Jason E. Butler » Complex and Multiphase Flow Dynamics

Narayanan LabInsights on the dynamics of complex and multiphase fluids through experiments, theoretical analysis, and simulation are generated. A wide range of industries, products, and emerging technologies are being favorably impacted.

Faculty

Photo of Jason E. Butler

Jason Butler

Professor
Work Office: CHE 431 Lab: CHE 416 1006 Center Drive Gainesville FL 32611 Work Phone: (352) 392-2591

Biography

Complex fluids, or soft matter systems, encompass suspensions of particulates, polymeric solutions and melts, emulsions, and more. Such materials are used in a wide range of industries and products, and are also of importance to many applications in biotechnology, nanotechnology, and materials science. In most cases, the ability to predict the dynamics of these material are extremely limited, which hinders the rational design of new and efficient processes. We aim to impact the basic science and applications of complex fluids by generating new insights and improved models of their dynamics by integrating the outcomes of experiments, theory, and simulations. Much of our work examines the rheology and dynamics of particles suspended in viscous fluids using computational and experimental approaches. Additional research and development efforts include polymer dynamics and microfluidic flows.

MY RESEARCH GROUP GENERATES INSIGHTS AND SOLUTIONS to problems regarding the transport of complex fluids using experimental, computational, and theoretical methods. Complex fluids, which encompass suspensions of particulates, emulsions, polymer solutions, and more, serve important roles in a wide range of industries as well as emerging technologies. Efficient control and processing of these fluids requires predictive capabilities that, in most cases, are lacking, as they often demonstrate nonlinear dynamics that create unexpected and intriguing observations.

Some specific examples from our work are described:

MACROMOLECULAR TRANSPORT IN MICROFLUIDICS
Microfluidic, or lab-on-chip, technologies have the potential to significantly improve medical diagnostic capabilities and accelerate advances in biological and biochemical research. Realizing this promise requires the ability to model and manipulate macromolecular motion within these small devices. As one effort, we have been examining transport dynamics of DNA, a polyelectrolyte, through electrodeless channels. The work has demonstrated new and unexpected methods that can be harnessed to control the cross-stream distribution of DNA using a combination of pressure gradients and electric fields. We are validating our model of this phenomenon through rigorous comparison of experimental results and simulations while simultaneously investigating technological applications such as the extraction of DNA from biological samples.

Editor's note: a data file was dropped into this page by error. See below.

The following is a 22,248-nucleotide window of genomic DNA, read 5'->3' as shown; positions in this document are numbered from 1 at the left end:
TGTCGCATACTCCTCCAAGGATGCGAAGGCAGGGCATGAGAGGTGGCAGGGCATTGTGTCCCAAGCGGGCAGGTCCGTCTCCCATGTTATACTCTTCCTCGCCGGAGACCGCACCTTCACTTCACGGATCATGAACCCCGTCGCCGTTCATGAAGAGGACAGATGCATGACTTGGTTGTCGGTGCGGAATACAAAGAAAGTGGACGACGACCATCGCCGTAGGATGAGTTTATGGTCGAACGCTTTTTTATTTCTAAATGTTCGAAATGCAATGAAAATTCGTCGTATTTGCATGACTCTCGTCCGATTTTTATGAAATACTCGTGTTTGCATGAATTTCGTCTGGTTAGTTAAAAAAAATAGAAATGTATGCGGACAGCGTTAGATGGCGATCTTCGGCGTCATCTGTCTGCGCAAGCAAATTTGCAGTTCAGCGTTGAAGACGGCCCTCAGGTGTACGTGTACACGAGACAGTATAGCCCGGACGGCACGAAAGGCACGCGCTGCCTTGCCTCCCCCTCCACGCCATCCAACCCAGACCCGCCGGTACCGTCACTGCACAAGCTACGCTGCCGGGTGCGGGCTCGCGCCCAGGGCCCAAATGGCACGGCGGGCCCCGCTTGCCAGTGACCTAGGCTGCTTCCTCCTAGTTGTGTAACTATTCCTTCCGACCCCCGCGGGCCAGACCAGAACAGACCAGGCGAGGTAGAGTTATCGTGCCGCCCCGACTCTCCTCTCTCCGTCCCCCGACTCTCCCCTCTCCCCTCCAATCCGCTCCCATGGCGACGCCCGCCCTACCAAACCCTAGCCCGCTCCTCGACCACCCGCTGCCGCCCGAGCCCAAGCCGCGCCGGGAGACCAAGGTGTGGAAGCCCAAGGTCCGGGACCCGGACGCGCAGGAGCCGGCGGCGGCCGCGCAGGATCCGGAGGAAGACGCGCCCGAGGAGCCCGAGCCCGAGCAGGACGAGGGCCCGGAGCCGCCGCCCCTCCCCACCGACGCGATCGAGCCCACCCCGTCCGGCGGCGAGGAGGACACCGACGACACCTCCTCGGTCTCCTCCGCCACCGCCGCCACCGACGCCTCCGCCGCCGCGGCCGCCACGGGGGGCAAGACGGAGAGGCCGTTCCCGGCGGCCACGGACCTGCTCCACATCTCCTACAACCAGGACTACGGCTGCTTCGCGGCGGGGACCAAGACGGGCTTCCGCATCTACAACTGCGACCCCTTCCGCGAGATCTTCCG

SUSPENSION RHEOLOGY AND DYNAMICS
Suspensions of particles in viscous fluids are found in everyday materials such as concrete, in industrial advanced technological applications, and even in natural processes. Consequently, advances in evaluation in the transport properties and predictive capabilities for the dynamics will have a widely distributed impact through improved ability to rationally design processes. Some recent work in our group is focused on assessing the precise origin of irreversibilities in non-colloidal suspensions of spheres; these irreversibilities can cause, as one example, suspensions to demix during rheological testing and create inaccurate estimates of viscosities. Much of our work examines suspensions of rod-like particles, where coupling of the orientational dynamics with the flow field and center-of-mass motion creates truly complex results.

Education

Postdoctoral Associate, Chemical Engineering, Stanford University 1998-2000
Ph.D., 1998, Chemical Engineering, The University of Texas at Austin
B.S., 1993, Chemical Engineering, University of Oklahoma

Awards & Distinctions

  • University of Florida Term Professor, 2017-2020
  • Exceptional Service Award, UF Department of Chemical Engineering, 2013
  • UF Chemical Engineering Teacher of the Year, 2011-2012
  • International Educator of the Year Award, UF College of Engineering, 2011
  • National Science Foundation CAREER Award, 2003
  • Chateaubriand Post-doctoral Fellow, 2000-2001

selected Publications

  • Microstructural dynamics and rheology of suspensions of rigid fibers; Jason E. Butler and Braden Snook; Annual Review of Fluid Mechanics 40, 299-318, 2018.
  • Rheology of concentrated suspensions of non-colloidal rigid fibres; Franco Tapia, Saif Shaikh, Jason E. Butler, Olivier Pouliquen, and Elisabeth Guazzelli; Journal of Fluid Mechanics 827, R5, 2017.
  • Electro-hydrodynamic concentration of genomic length DNA; Mert Arca, Anthony J.C. Ladd, and Jason E. Butler, Soft Matter 12, 6975-6984, 2016.
  • Inverse Saffman-Taylor experiments with particles leads to capillarity driven fingering instabilities; Ilyesse Bihi, Michael Baudoin, Jason E. Butler, Christine Faille, and Farzam Zoueshtiagh; Physical Review Letters 117, 034501, 2016.
  • Origin of critical strain amplitude in periodically sheared suspensions; Phong Pham, Bloen Metzger, and Jason E. Butler, Physical Review Fluids 1, 022201(R), 2016.
Connections Business Directory | Leaflet | © OpenStreetMap contributors

Office: CHE 431 Lab: CHE 416 Gainesville FL 32611